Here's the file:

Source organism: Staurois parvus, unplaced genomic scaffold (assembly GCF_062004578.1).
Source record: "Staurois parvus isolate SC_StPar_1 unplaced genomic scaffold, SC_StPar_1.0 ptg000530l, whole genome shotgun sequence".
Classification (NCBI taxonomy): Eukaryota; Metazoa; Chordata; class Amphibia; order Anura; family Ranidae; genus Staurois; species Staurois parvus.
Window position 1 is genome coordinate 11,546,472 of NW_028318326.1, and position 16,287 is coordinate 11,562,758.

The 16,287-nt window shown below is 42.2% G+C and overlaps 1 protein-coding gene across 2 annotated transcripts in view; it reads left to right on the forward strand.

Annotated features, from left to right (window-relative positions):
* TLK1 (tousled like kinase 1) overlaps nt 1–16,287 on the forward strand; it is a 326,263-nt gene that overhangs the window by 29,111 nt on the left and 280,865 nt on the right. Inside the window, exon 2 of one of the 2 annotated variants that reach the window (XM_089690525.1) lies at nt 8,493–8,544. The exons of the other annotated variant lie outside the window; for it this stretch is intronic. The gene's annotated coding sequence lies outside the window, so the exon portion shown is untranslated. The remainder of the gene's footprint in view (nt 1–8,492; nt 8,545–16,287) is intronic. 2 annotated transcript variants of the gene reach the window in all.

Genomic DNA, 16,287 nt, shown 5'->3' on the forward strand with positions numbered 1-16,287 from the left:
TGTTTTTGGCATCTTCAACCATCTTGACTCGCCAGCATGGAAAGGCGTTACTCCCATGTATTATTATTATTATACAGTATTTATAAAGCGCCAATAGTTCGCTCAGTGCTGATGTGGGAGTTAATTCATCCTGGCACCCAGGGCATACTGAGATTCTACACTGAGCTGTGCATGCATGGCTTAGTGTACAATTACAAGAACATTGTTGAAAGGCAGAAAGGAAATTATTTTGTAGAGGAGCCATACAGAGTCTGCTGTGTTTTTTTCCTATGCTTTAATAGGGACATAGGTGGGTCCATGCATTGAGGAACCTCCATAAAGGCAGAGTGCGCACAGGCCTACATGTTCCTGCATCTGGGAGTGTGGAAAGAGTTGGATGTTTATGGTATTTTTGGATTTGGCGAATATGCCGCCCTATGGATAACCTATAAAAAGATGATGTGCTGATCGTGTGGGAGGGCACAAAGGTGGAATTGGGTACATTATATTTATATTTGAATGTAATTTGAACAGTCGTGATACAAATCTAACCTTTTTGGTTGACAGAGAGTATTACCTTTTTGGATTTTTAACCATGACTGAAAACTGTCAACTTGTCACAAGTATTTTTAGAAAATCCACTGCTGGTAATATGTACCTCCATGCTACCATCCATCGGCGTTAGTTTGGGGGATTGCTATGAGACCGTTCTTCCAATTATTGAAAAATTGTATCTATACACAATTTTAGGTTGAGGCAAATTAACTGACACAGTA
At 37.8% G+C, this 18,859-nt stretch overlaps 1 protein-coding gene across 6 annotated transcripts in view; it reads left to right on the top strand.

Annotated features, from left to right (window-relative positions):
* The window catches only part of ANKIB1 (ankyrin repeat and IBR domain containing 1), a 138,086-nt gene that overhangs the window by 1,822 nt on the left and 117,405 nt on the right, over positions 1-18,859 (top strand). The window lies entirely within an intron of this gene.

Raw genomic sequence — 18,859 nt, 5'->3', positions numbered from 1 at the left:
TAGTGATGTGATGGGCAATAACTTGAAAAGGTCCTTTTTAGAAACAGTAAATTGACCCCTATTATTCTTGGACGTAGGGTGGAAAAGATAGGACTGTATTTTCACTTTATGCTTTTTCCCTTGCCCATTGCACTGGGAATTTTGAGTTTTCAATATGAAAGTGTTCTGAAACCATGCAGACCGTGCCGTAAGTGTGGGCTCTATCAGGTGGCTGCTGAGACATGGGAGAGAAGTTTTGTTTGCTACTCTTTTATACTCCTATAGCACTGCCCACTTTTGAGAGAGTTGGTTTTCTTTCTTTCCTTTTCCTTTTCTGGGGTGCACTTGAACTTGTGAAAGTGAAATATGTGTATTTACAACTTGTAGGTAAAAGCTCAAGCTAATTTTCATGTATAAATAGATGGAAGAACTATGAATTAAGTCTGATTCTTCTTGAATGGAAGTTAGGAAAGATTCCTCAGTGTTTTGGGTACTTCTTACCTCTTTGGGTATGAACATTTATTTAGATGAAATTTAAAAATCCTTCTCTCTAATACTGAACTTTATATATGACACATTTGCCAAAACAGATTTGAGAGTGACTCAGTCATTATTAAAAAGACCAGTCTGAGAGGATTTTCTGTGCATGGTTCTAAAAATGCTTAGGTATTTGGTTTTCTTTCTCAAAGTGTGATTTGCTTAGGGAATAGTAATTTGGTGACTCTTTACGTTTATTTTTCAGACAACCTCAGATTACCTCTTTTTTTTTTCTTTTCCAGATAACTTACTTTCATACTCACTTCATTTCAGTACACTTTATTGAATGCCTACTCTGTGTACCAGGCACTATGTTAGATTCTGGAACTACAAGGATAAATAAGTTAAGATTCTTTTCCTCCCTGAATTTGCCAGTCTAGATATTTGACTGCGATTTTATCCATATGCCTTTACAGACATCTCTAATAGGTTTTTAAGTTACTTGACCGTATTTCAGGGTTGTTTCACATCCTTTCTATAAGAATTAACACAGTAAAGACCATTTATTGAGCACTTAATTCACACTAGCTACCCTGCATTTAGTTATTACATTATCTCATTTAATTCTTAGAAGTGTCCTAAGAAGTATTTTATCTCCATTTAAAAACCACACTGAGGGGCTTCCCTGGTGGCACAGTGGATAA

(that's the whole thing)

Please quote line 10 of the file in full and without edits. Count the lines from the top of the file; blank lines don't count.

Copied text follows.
At 37.8% G+C, this 18,859-nt stretch overlaps 1 protein-coding gene across 6 annotated transcripts in view; it reads left to right on the top strand.